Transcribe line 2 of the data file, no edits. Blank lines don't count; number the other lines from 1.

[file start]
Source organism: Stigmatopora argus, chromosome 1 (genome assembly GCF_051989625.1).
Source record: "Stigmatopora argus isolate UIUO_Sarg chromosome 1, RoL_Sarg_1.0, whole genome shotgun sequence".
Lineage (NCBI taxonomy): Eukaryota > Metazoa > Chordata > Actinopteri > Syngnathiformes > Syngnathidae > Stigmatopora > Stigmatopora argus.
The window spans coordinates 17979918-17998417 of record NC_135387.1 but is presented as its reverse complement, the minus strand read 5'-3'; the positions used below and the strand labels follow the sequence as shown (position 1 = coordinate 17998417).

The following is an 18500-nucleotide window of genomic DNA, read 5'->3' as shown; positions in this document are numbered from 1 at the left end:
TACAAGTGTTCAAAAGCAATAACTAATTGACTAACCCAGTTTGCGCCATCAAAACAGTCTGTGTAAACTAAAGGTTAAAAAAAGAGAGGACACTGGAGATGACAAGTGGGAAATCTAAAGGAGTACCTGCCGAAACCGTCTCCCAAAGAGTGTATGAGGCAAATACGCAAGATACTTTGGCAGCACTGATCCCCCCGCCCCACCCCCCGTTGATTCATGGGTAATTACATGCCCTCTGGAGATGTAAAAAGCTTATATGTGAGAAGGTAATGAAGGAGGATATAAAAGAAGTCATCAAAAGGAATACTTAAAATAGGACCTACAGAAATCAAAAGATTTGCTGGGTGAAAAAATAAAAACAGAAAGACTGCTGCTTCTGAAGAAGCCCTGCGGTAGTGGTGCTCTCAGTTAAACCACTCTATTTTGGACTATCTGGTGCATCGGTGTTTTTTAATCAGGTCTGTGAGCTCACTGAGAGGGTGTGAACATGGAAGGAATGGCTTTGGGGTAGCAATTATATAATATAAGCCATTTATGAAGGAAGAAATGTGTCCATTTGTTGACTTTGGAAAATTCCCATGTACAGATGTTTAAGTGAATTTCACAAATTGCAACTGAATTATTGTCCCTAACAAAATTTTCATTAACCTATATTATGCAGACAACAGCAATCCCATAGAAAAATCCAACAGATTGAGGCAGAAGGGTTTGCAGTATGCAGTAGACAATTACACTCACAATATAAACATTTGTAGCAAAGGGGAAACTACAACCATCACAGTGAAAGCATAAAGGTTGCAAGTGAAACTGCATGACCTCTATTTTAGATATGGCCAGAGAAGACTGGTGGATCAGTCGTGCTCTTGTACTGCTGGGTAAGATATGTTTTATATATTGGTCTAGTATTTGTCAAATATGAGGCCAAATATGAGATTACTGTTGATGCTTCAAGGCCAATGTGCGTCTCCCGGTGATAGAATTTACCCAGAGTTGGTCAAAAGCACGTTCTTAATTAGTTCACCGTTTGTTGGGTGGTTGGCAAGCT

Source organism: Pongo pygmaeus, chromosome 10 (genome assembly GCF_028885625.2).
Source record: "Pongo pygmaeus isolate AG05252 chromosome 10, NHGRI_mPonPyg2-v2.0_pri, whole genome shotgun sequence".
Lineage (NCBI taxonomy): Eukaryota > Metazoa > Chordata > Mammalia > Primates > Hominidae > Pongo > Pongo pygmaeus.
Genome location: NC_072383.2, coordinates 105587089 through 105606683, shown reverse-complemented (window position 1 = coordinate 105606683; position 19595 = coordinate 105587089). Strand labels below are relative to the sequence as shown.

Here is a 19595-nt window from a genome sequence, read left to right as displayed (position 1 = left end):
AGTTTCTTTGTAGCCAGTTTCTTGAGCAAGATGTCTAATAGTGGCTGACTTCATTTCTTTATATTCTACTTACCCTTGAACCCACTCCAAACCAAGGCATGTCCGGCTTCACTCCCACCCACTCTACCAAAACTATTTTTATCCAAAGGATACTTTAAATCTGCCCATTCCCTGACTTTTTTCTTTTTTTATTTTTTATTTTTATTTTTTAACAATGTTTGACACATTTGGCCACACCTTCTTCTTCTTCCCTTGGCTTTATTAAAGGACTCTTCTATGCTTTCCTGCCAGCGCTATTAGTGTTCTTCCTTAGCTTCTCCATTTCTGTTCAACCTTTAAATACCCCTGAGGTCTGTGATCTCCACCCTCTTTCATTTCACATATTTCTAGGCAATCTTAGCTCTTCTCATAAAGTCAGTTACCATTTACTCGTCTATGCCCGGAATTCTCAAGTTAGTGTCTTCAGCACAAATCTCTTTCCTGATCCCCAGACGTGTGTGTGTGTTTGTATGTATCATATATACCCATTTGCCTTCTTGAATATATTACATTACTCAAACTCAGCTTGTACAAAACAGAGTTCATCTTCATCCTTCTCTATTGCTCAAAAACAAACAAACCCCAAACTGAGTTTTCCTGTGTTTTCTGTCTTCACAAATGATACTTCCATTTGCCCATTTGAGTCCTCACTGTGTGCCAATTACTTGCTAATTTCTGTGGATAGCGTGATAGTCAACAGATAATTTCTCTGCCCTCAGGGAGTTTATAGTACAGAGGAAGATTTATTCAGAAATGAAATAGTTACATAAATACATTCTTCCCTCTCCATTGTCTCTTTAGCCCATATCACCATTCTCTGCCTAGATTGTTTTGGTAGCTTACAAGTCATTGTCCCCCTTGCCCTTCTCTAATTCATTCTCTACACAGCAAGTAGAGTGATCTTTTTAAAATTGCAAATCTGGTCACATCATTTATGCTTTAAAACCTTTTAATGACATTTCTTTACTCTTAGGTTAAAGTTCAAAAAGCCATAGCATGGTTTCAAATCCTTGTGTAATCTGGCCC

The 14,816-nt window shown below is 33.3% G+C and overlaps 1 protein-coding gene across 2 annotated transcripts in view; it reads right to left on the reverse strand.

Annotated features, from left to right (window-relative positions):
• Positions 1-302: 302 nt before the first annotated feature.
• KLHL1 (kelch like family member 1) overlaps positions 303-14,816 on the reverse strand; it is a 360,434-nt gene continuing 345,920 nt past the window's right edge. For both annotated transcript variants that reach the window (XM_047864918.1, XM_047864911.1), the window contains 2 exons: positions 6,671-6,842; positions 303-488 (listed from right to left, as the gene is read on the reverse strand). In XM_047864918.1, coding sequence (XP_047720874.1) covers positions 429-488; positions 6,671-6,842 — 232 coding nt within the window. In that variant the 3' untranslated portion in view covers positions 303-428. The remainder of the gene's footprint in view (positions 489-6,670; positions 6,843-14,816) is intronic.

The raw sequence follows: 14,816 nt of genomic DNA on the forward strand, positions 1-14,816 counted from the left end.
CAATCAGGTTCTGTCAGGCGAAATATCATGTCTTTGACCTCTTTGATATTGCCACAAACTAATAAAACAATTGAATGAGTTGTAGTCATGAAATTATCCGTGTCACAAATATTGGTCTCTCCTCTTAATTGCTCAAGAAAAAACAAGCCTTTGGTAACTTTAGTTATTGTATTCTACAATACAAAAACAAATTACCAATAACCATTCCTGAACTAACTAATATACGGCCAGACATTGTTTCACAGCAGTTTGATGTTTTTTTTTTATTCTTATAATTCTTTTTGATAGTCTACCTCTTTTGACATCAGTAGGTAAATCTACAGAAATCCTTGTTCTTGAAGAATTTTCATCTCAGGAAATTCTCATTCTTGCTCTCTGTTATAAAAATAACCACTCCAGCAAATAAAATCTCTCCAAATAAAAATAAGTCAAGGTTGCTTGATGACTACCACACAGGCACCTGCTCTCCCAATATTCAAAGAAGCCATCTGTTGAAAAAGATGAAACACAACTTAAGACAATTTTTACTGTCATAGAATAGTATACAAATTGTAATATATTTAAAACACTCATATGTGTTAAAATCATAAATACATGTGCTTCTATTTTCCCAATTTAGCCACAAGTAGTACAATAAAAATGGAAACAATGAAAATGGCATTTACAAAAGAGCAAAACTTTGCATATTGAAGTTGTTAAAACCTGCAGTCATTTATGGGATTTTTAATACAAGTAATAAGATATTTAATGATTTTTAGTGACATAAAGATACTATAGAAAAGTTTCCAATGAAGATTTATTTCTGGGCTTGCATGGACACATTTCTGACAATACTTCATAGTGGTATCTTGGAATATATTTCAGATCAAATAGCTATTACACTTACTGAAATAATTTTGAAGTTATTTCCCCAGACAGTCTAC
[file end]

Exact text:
Source record: "Stigmatopora argus isolate UIUO_Sarg chromosome 1, RoL_Sarg_1.0, whole genome shotgun sequence".